The present invention is directed to a composition for use as an implant in the repair of defects in cartilage and bone. The compositions are prepared by the isolation of the suitable cells by trypsinization and disruption of the tissue. The cells are cultivated on a suitable medium, harvested, and are combined with a fibrinogen-based biological resorbable immobilization vehicle (BRIV). The BRIV gel composition with embedded cells can be utilized immediately, can be stored for limited periods of time (2-3 days) in an incubator, cryopreserved for up to 3 years, or the harvested cells can be preserved for long periods of time by deep freezing and thawing just before use and then be embedded in the desired gel composition. When the implant is to be utilized, the damaged cartilage and bone are excised by surgery, the gel is immersed in a solution of fibrinogen, the site of implantation is sprayed with a thrombin solution, and the gel implant is pressed into the defect or injured site.
The cells utilized are preferably bone marrow progenital cells, but embryonal cells and chondrocytes derived from muscle fibroblast or other mesenchyme originated cells can also be used. The bone marrow progenital cells or the muscle fibroblast derived chondrocytes afford the advantage that the patient himself can be the donor at a convenient early time, with less chance of an auto immune response.
Culturing the cells on plastic provides an adequate growth environment for cell proliferation and for the selection of the desired cell type. The culturing medium contains 10-20% fetal calf serum, and may optionally contain growth factors such as IGFI, IGFII, TGFB, PDGF, or any other growth factors that will be found to facilitate the proliferation of the cells. The cells are subcultured until pure fibroblast-like cell populations are achieved. The pure fibroblast-like cell populations are trypsinized and placed in a suspension culture at a density of 3-8×106 cells/ml of medium and are cultured above soft agar in a F-12 medium (Sigma Co.) with 10% fetal calf serum (F.C.S.) and 50 ug/ml of sodium ascorbate. After several days, the fibroblastic cells will be in aggregates of 30-60 cells.
Alternatively, the cells are trypsinized and the single cell suspension is cultured on Ham F-12 medium (Sigma Co.) on soft agar at a density of 2×105 to 4×10cells/ml. 30-50 ug./cc of sodium ascorbate is added daily to the medium.
The cells which are used in the implant are embedded in a biological resorbable immobilization vehicle (BRIV), a viscoelastic, biodegradable, biocompatible, resorbable matrix, at a concentration of 80-160×106 cells/ml of BRIV. The BRIV composition provides good adhesion and selective permeability of nutritive liquids and trophic agents. The BRIV gel also mechanically prevents cell migration. In addition, apart from fixing the chondroycytes in the defect sites, the BRIV also serves effectively as a proper extracellular milieu, supporting the growth and the differentiated state of the chondroycytes, while preventing fibroblast penetration and proliferation.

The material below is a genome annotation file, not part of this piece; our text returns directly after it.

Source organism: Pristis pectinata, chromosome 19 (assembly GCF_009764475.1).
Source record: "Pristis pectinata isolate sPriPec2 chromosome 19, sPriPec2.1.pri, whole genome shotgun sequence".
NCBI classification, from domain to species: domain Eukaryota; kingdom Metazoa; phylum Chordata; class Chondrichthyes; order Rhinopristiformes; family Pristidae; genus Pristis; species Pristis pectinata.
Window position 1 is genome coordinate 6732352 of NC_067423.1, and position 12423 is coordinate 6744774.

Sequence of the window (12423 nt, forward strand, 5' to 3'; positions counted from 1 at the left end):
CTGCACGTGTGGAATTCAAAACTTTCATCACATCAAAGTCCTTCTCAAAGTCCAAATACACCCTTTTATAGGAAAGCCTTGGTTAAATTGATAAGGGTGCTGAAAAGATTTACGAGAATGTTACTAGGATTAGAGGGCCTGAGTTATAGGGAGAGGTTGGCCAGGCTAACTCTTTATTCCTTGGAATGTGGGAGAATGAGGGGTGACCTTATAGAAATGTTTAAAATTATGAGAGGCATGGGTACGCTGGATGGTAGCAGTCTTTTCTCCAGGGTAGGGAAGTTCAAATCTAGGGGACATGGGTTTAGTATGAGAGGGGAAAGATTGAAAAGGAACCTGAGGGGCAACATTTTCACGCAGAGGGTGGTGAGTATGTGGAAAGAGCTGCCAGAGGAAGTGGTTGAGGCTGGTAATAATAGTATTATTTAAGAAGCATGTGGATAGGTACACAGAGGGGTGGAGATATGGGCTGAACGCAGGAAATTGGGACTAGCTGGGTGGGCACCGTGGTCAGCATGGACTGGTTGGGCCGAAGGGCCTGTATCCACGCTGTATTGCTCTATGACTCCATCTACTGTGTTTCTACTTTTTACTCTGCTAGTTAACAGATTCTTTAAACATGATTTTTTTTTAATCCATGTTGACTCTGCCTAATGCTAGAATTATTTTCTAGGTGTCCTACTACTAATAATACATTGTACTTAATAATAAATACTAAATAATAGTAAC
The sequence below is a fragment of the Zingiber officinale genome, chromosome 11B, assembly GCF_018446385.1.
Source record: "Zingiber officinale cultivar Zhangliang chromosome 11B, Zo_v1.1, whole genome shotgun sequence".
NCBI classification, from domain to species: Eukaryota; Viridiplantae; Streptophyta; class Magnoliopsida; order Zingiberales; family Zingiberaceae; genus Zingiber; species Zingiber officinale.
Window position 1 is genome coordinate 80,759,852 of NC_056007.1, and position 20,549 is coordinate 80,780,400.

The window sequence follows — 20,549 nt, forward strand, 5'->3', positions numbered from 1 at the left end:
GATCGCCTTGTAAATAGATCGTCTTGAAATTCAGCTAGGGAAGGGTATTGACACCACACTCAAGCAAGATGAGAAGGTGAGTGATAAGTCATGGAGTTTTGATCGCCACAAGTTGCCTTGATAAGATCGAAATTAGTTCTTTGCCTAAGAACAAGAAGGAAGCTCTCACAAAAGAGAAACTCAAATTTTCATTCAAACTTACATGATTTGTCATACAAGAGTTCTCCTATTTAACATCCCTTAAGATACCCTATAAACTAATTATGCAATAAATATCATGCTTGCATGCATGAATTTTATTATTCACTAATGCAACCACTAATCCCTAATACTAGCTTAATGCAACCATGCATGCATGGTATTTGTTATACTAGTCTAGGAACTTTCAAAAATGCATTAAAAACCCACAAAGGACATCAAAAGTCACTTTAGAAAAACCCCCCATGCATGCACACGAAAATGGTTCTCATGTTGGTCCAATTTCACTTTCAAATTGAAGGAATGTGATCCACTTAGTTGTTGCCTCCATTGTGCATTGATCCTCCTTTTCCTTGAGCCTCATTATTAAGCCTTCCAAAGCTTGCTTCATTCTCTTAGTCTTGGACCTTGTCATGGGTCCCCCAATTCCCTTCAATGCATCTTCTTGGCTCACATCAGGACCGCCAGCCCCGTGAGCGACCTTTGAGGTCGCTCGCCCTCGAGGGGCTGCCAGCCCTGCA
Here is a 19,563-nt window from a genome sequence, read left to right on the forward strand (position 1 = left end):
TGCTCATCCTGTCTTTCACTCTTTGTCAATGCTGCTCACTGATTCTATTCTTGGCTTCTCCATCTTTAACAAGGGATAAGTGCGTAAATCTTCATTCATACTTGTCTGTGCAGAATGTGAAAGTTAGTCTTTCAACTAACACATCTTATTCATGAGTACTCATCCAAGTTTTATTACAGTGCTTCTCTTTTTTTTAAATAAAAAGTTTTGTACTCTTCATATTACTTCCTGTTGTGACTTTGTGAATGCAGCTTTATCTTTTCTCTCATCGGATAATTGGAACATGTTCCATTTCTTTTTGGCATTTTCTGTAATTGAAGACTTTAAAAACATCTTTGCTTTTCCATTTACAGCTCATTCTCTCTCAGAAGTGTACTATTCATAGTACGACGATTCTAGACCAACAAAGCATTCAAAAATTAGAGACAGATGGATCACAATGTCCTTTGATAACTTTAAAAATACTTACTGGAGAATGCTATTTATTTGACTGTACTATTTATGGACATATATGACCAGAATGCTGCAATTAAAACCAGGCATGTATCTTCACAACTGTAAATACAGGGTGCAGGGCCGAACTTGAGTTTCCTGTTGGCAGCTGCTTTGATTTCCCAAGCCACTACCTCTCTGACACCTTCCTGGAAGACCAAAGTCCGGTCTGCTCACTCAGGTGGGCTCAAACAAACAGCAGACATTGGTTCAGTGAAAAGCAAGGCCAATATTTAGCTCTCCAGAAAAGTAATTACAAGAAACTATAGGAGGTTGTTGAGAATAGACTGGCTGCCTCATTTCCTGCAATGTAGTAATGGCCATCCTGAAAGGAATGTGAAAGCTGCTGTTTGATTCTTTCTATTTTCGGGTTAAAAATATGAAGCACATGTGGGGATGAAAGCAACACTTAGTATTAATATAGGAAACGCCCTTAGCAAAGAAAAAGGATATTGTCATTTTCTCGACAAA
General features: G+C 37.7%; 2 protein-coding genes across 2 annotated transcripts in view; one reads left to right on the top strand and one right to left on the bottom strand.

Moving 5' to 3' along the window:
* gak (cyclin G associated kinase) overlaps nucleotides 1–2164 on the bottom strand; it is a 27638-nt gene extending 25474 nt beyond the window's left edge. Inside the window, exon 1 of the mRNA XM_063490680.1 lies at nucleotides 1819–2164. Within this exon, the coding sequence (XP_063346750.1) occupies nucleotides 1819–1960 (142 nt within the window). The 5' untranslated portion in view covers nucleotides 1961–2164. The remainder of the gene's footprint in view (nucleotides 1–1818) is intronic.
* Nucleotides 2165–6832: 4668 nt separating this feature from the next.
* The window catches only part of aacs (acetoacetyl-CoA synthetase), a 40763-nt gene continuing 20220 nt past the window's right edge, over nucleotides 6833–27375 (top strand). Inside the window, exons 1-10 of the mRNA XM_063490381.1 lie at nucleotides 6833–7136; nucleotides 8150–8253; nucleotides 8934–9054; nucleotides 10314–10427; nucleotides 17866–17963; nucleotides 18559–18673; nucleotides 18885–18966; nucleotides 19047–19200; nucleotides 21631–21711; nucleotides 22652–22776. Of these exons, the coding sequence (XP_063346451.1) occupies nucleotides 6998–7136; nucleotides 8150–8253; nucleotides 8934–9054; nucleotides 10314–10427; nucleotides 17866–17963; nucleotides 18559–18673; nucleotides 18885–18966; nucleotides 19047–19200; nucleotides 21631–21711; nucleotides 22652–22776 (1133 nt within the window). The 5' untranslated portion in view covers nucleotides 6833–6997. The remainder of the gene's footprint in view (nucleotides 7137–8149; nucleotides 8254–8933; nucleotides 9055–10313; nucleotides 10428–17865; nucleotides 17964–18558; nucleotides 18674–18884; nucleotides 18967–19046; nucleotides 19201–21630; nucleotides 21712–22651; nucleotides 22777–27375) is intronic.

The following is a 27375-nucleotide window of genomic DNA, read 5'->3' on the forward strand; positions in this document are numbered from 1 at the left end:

The composition of the BRIV comprises about 15-30% serum, 100-150 mg/ml of fibrinogen, 60-90 units/ml thrombin, 60mM calcium chloride (CaC12), and an antiprotease, such as aprotonin. Preferably, the BRIV implant composition comprises 20% fetal calf serum, 150 mg/ml fibrinogen, 90 units/ml of thrombin in 60mM of CaC12, and 2000 units/ml (KIU) aprotonin. The serum utilized in the BRIV can be fetal calf serum, umbilical cord serum from the second trimester, or horse serum, although fetal calf serum is preferred. Generally, a natural non-plasma protease inhibitor is used to prevent fast lysis of the matrix. A combination of polysaccharide inhibitors with plasma protease inhibitors and/or synthetic protease inhibitors can be used. Suitable protease inhibitors are chemical inhibitors such as epsilon-aminocaproic acid used in quantities of about 200-400 mg/ml of gel, and tranexemic acid, used in quantities of about 200-400 mg/ml of gel. Polysaccharide inhibitors can also be used. Also, a natural non-plasma protease inhibitor such as anti-trypsin (Chicken egg white, Sigma, type III) may be used or suitable synthetic protease inhibitors. Plasma protease inhibitors may also be utilized.
The bioimplants of the invention can be utilized in various ways. A freshly prepared implant (BRIV composition containing embedded cells) can be applied directly to the injured site or defect. In addition, the BRIV composition with embedded cells can be covered with F-12 medium (Sigma Company) plus 10% fetal calf serum and can be stored in a COz incubator for a 2-3 days, at about 37° C. Further, an implant can be prepared from cryopreserved cells (90% fetal calf serum and 10% DMSO) in liquid nitrogen (cryopreserved for up to 3 years) which have been thawed and then embedded in BRIV. As a preferable option, the cells can be collected by centrifugation, and the complete implant with cells embedded in BRIV can be cryopreserved (90% fetal calf serum and 10% dimethyl sulfoxide (DMSO)) in liquid nitrogen for longer periods. The implant in this case is thawed in the operating room and immediately implanted. An implant may optionally contain bone segments or bone substitute to fill part of the volume.
When the implant is to be utilized, the injured site or defect is sprayed with a thrombin solution, and the BRIV matrix containing cells is immersed in a solution containing fibrinogen and antiprotease. The implant is pressed into the injured site or defect so as to fill up the defect. The thrombin solution comprises 90 units/ml thrombin in 60mM CaC12.